# The Basics of Computer Science

If you want to become a computer scientist, it is essential to understand the mathematics that underlies computer science. Whether it is learning to factor large numbers, solving linear equations or understanding matrices, the basics of these topics will help you when you start coding.

Wilcoxon rank-sum and Kruskal-Wallis tests were used to determine significant differences between students’ CS and math utility scores, as well as demographic factors such as gender.

## Discrete Math

Discrete math is the foundation for computer science concepts like algorithms and data structures. It’s also a critical component of the problem-solving techniques that software developers employ.

Unlike continuous math, discrete math focuses on objects that have distinct, separate values. This includes numbers, set theory, logic, permutation, and combination. It’s the bedrock of modern technology, powering the algorithms that drive efficiency and innovation across digital devices and social media platforms. It’s also the silent force behind logistical challenges we face in our daily lives: figuring out the shortest route from home to work, optimizing storage space on your hard drive, or identifying patterns in your email inbox.

Discrete math concepts equip individuals with a versatile toolbox for solving problems. Think of it as the mathematical equivalent to algebra and geometry—except instead of relying on formulas to memorize, you’ll be using your brain in an active way from the start. This approach to thinking creatively and flexibly about problem-solving is essential for becoming an agile, innovative computer scientist.

## Statistics

Statistics is the study of verifiable data and its collection, analysis, interpretation and organization. It also involves the use of probability, which can help you understand how to predict things like dice rolls, or even what type of music you’ll like.

You’ll also need to know how to handle vectors and matrices. These are important tools that computer scientists use for everything from calculating the edges of objects to analyzing pixel patterns in images. Without a basic understanding of these concepts, you’ll have a hard time mastering the more advanced math that comes later on in a computer science degree program.

Calculus examines change and how it occurs over time. It’s used in a variety of computer science areas, including creating graphs or visuals, simulations, problem-solving applications, coding in applications, and the design and analysis of algorithms. It’s also useful for determining the rate at which an object changes, or how fast it will move in real life.

## Algebra

Computer science is a field that has its roots in many different areas of study. Many of the people who helped to establish the field were mathematicians. Algebra is a branch of mathematics that helps to solve equations. It involves the use of unknown values called variables, and it follows a set of rules that help to make sense of data sets.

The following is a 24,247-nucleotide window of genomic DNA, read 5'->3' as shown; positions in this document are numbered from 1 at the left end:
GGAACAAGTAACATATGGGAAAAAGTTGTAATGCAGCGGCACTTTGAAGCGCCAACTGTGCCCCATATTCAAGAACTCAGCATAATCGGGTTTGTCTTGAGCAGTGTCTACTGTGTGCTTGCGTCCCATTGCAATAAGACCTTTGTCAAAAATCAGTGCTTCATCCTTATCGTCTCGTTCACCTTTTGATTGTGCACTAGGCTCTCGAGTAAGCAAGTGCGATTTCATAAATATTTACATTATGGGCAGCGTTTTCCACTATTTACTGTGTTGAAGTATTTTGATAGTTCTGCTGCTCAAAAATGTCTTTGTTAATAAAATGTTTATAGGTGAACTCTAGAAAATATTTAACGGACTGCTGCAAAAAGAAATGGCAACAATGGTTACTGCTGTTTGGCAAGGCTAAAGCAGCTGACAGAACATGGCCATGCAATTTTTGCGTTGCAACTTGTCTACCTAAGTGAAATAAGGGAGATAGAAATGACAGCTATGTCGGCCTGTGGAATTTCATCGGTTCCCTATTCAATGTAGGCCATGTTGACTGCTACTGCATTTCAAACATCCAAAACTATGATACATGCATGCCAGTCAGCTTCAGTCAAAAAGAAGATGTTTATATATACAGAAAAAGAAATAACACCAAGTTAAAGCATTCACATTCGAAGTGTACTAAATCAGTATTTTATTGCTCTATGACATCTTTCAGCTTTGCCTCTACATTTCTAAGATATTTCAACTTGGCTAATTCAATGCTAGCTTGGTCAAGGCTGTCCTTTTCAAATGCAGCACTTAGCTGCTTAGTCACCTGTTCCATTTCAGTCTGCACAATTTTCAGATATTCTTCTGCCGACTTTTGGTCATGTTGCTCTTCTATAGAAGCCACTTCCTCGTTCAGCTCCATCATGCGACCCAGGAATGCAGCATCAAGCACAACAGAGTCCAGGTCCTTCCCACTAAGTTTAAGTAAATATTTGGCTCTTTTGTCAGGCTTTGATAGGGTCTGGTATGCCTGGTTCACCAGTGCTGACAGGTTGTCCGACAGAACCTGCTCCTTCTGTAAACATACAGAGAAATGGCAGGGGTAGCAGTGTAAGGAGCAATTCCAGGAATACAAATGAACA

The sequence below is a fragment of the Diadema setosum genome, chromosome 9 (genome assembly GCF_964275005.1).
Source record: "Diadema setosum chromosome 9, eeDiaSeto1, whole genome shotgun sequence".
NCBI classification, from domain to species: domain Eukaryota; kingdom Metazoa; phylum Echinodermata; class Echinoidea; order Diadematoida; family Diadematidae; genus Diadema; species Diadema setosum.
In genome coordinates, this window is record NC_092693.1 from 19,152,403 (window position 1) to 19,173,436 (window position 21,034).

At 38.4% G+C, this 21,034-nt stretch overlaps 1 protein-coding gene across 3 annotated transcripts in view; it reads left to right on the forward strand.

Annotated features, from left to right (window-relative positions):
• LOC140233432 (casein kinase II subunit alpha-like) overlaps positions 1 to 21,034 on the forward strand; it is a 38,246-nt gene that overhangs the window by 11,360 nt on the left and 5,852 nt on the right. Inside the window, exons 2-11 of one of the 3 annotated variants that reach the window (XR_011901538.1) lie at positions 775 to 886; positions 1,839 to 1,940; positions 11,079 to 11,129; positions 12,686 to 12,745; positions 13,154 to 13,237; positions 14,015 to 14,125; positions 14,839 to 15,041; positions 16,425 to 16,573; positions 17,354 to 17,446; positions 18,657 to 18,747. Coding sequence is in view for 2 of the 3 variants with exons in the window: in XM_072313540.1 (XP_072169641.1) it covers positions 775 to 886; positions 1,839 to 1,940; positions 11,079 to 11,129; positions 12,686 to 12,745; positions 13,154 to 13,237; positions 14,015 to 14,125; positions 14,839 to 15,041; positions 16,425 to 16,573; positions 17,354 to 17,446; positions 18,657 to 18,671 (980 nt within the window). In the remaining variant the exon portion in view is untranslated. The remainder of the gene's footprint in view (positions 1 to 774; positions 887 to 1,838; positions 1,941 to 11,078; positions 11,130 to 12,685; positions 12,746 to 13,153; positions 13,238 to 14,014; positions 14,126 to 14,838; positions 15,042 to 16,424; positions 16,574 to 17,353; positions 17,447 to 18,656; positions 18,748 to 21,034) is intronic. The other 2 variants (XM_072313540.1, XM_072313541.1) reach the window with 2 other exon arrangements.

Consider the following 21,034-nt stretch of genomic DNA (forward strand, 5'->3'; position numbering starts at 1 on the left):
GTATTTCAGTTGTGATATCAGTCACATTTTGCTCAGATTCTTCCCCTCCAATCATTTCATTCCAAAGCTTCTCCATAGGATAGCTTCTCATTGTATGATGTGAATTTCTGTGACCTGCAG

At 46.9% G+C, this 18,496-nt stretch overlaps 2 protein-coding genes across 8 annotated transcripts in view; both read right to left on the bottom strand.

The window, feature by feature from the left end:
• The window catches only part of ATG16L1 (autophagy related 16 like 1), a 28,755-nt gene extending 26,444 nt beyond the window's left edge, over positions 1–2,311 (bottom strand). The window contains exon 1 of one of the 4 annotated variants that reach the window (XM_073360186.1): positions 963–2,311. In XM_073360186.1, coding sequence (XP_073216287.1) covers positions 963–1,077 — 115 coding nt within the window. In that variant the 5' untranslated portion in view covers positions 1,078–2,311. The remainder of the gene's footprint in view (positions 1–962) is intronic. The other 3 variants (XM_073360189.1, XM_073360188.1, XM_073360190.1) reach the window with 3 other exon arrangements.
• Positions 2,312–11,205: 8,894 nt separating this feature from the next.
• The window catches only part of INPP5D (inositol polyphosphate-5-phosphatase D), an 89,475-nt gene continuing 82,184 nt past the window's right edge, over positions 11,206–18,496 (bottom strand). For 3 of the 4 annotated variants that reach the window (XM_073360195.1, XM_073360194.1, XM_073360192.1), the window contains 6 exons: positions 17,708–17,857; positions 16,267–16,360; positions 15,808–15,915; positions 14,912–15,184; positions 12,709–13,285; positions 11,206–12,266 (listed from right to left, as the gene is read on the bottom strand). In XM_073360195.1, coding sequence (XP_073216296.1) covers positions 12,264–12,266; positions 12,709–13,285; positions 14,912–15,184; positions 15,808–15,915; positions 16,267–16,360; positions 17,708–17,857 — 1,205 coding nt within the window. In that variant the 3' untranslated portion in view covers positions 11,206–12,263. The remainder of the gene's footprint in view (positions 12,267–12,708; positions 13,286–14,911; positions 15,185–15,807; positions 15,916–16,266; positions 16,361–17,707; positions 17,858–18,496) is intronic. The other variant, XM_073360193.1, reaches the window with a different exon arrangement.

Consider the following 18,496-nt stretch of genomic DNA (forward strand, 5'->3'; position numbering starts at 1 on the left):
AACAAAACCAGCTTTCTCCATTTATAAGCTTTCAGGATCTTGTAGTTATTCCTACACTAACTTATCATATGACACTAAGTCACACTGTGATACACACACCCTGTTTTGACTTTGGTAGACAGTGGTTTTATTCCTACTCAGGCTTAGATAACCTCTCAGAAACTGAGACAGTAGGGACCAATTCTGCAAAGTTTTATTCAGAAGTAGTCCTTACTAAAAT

It is important for students to learn algebra because it develops problem-solving skills and prepares them for higher-level arithmetic. It also has a variety of applications in real-world situations. Algebra is the foundation for other branches of math, including geometry, trigonometry, and calculus.

There are many different types of algebra, but the most common is linear algebra. Other branches of algebra include advanced algebra, abstract algebra, and commutative algebra. These branches of algebra are used in a variety of applications, such as geometric problems, number theory, and invariant theory. They are also used in physics, topology, and logic.

## Calculus

Computer science is a field that requires a great deal of math. The process of coding relies on mathematical notation and symbols, while concepts such as algebra and geometry help to create graphs or visuals that can be used to show patterns in data. Mathematical reasoning skills are also needed to debug and correct errors in computer programs.

The study of calculus is another vital part of computer science, a field that requires a deep understanding of mathematics. This branch of math examines rates of change and handles things like the paths that objects take when they’re in motion. Isaac Newton and Gottfried Wilhelm Leibniz developed calculus independently in the 17th century. It’s now the foundation for many fields that you might not expect, including physics, biology, economics, engineering and actuarial science.

Even though a bachelor’s, master’s or doctoral degree in computer science doesn’t require a full curriculum of traditional math courses, these courses are usually required. For example, a student who wants to study software development will likely have to complete courses such as algebra, statistics and calculus.